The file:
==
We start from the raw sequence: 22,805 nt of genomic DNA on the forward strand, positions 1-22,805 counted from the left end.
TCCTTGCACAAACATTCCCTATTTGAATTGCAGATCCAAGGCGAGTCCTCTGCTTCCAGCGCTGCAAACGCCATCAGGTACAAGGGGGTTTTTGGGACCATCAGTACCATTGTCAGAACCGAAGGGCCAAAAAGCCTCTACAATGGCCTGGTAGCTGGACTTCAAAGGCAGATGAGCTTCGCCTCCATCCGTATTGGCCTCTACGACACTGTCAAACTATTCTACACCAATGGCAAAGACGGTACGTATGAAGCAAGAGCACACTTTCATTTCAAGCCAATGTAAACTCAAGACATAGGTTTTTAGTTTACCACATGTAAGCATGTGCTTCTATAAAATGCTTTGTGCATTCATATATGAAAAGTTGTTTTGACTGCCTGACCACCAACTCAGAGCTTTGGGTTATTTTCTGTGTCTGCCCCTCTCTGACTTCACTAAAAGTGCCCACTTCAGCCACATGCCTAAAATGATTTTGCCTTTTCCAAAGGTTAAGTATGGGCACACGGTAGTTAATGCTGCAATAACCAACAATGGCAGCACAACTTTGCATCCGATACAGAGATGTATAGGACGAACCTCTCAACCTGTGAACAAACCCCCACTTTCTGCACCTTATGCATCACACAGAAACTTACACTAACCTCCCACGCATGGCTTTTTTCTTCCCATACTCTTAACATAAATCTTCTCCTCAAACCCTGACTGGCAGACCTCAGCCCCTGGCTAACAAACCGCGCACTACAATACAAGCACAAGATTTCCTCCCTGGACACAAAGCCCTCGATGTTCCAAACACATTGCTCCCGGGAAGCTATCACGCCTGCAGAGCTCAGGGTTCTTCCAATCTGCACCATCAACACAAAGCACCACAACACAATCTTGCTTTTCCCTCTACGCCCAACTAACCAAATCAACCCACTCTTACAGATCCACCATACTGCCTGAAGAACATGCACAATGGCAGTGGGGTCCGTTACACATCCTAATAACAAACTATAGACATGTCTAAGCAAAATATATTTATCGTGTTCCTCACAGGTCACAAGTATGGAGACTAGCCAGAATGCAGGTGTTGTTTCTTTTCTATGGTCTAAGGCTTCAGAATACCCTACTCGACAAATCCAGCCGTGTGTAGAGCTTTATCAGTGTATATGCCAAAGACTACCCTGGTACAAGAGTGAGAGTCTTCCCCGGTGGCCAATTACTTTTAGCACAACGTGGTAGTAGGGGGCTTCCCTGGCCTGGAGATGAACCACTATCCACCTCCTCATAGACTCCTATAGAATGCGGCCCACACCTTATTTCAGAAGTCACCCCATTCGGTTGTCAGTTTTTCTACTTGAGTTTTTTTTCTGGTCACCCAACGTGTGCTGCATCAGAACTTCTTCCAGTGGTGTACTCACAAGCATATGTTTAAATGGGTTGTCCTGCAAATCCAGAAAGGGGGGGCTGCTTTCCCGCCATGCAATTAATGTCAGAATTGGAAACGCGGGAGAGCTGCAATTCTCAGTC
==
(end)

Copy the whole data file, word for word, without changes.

We start from the raw sequence: 22,805 nt of genomic DNA on the forward strand, positions 1-22,805 counted from the left end.
TCCTTGCACAAACATTCCCTATTTGAATTGCAGATCCAAGGCGAGTCCTCTGCTTCCAGCGCTGCAAACGCCATCAGGTACAAGGGGGTTTTTGGGACCATCAGTACCATTGTCAGAACCGAAGGGCCAAAAAGCCTCTACAATGGCCTGGTAGCTGGACTTCAAAGGCAGATGAGCTTCGCCTCCATCCGTATTGGCCTCTACGACACTGTCAAACTATTCTACACCAATGGCAAAGACGGTACGTATGAAGCAAGAGCACACTTTCATTTCAAGCCAATGTAAACTCAAGACATAGGTTTTTAGTTTACCACATGTAAGCATGTGCTTCTATAAAATGCTTTGTGCATTCATATATGAAAAGTTGTTTTGACTGCCTGACCACCAACTCAGAGCTTTGGGTTATTTTCTGTGTCTGCCCCTCTCTGACTTCACTAAAAGTGCCCACTTCAGCCACATGCCTAAAATGATTTTGCCTTTTCCAAAGGTTAAGTATGGGCACACGGTAGTTAATGCTGCAATAACCAACAATGGCAGCACAACTTTGCATCCGATACAGAGATGTATAGGACGAACCTCTCAACCTGTGAACAAACCCCCACTTTCTGCACCTTATGCATCACACAGAAACTTACACTAACCTCCCACGCATGGCTTTTTTCTTCCCATACTCTTAACATAAATCTTCTCCTCAAACCCTGACTGGCAGACCTCAGCCCCTGGCTAACAAACCGCGCACTACAATACAAGCACAAGATTTCCTCCCTGGACACAAAGCCCTCGATGTTCCAAACACATTGCTCCCGGGAAGCTATCACGCCTGCAGAGCTCAGGGTTCTTCCAATCTGCACCATCAACACAAAGCACCACAACACAATCTTGCTTTTCCCTCTACGCCCAACTAACCAAATCAACCCACTCTTACAGATCCACCATACTGCCTGAAGAACATGCACAATGGCAGTGGGGTCCGTTACACATCCTAATAACAAACTATAGACATGTCTAAGCAAAATATATTTATCGTGTTCCTCACAGGTCACAAGTATGGAGACTAGCCAGAATGCAGGTGTTGTTTCTTTTCTATGGTCTAAGGCTTCAGAATACCCTACTCGACAAATCCAGCCGTGTGTAGAGCTTTATCAGTGTATATGCCAAAGACTACCCTGGTACAAGAGTGAGAGTCTTCCCCGGTGGCCAATTACTTTTAGCACAACGTGGTAGTAGGGGGCTTCCCTGGCCTGGAGATGAACCACTATCCACCTCCTCATAGACTCCTATAGAATGCGGCCCACACCTTATTTCAGAAGTCACCCCATTCGGTTGTCAGTTTTTCTACTTGAGTTTTTTTTCTGGTCACCCAACGTGTGCTGCATCAGAACTTCTTCCAGTGGTGTACTCACAAGCATATGTTTAAATGGGTTGTCCTGCAAATCCAGAAAGGGGGGGCTGCTTTCCCGCCATGCAATTAATGTCAGAATTGGAAACGCGGGAGAGCTGCAATTCTCAGTC